a club to fight 'em. They enlisted a num
ber of small boys in the cause and armed
them with kerosene in cans, scouring the
country and liberally treating every pud
dle, ditch, pond or marsh to a dose of oil.
As a result the ladles sat on their porches
during the summer without the annoying
hum or bite of the mosquito. Women's
clubs have done much good in many lines
of humanitarian work, but the health de
partment seems an especially good field for
their energy. If the women of our cities
and towns would have medical men in
struct them in the elements of the causa
tion and prevention of so-called filth dis
eases, for instance, the number of such
diseases would bo greatly decreased and
humanity benefited thereby. Cleanliness is
the first law of health, and no one Is better
adapted to maintain the law and order of
cleanliness than woman, whose pride is a
clean and tidy household. By all means
let such clubs be formed, and let the badge
be a miniature broom and a pail.
The law properly forbids indecent ex
posure of the person by Insufficient cloth
ing, but It seldom happens that the law
has anything to say about the style. The
local board of Vienna, in one of the dis
tricts, however, has Issued an edit against
long dresses; or, rather, has displayed
placards in the parks notifying all women
wearing trailing skirts to hold them clear
of the ground, stating that the inclosure
is devoted to the recreatlpn of persons de
sirous of escaping from dust in the streets,
and they naturally object to 'having the
women kicking up a dust in the park. The
School Board of El Paso, Tex., requires
the teachers to wear short skirts because
long ones sweep the streets and gather
germs that may injure the health of the
pupils. This is much more sensible than
tho edicts of other school boards which
Lave forbidden the wearing of short skirts
In school rooms because it shocked the
ideas of modesty.
Dr. Campbell, an English physician, in
an article in the Lancet, refers to the
condition known as "hill heart" occurring
in men who have to go up and down hills
constantly working hard and probably eat
ing heartily. Under these conditions the
food Is not readily digested, and dilation
of the stomach and enlargement of the
heart ensue. Gradually the patient takes
less exercise, and more and richer food.
Alcohol is also frequently freely used, and
these conditions develop heart degenera
tion. In such cases strict diet should be
enforced, omitting all food difficult of diges
tion, the meals being taken dry, and fluids
taken when the stomach is not filled with
other food. The most Important thing for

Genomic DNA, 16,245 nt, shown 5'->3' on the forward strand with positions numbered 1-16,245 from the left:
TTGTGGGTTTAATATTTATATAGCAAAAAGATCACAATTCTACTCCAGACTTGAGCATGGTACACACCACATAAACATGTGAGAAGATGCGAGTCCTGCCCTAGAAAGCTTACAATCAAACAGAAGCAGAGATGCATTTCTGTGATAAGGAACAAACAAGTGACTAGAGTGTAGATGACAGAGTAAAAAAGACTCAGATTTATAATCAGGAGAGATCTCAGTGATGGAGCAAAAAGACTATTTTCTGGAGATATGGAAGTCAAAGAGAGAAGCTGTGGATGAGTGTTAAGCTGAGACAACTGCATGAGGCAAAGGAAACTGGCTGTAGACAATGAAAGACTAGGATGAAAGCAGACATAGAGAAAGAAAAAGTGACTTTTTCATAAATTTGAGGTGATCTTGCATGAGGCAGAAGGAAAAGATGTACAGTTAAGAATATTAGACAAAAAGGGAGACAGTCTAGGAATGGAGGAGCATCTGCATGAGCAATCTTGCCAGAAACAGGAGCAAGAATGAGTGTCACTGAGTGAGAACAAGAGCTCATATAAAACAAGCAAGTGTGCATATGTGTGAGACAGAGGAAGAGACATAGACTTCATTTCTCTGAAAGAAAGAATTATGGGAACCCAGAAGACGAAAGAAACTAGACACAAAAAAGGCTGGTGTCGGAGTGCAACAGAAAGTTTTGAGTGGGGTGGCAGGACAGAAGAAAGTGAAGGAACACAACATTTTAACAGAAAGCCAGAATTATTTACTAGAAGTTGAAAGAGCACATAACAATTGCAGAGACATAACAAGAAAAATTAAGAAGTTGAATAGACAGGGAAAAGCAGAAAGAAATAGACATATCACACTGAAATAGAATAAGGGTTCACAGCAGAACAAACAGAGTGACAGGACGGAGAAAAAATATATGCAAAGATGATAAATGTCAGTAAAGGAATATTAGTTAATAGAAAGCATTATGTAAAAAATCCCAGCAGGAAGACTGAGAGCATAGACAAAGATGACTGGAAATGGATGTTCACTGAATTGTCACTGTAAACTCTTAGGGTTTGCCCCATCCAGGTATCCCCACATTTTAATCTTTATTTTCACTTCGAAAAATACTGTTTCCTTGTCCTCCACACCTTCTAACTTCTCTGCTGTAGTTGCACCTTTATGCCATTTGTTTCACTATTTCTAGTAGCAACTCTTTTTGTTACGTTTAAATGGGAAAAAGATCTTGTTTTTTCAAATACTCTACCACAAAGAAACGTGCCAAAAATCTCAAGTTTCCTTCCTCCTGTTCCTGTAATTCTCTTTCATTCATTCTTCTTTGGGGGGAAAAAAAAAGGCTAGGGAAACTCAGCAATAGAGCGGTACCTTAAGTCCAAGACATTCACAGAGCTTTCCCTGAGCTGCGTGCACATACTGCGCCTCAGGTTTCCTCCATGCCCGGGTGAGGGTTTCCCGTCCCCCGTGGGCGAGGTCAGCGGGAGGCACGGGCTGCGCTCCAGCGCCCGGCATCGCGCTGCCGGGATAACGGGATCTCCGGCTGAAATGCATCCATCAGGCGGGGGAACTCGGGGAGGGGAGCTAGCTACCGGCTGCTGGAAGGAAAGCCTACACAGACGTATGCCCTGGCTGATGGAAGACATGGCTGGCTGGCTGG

the heart is to diminish Its work, but if a
heart stimulant Is needed sulphate of spar
teine is the best remedy.
Dr. Rothrock referring to Incipient tuber
culosis, suggests that any Otate owning
large tracts of forest not leu than 1,200
feet above the tea level can profitably
apply it to the use of consumptives. There
Is healing In these woods, and buildings
should be erected there to afford shelter
from the storm but allowing free access
of air. These shelters erected by the State
could be rented at nominal rates, and in
them the patients could live according to
their means. The rental would repay the
cost of the building in a short time, and
many lives would be saved which have an
actual money value to the State far be
yond the cost of the health-giving neces
sities required In such a reservation.
t
According to a careful study of statis
tics by Dr. Pilgrim during the past ten
years at the Hosnltal for the Insane at
Poughkeepsle, 20 per cent, of deaths occur
between 3 and 6 p. m., and the next most
fatal period Is between 3 and 6 a. ,m., the
fewest deaths occurring between 4 and 5
a. m. It is not an uncommon thing ta no
tice a partial or complete return to san
ity a few hours before the end, and this
Is especially the case in those dying of
consumption. Of the cases admitted to the
hospital there are two and one-half times
as many suffering from acute melancholia
as from acute mania, which is said to
prove that Insanity begins with depression.
In using alcohol as a stimulant always
remember that it should be given only in
small doses, and that large doses are in
jurious by causing only temporary stim
ulation, followed by depression. Alcohol
will often tide a person over ä serious ill
ness, but if used to excess there is a re
actionary state of collapse which makes
the disease more serious and reduces the
chances of rallying from the depression
of disease.
Prescription.
As a substitute for cod-liver oil Comby's
modification of Trousseau's iodo-phospho-
rated oil may be used. The formula is: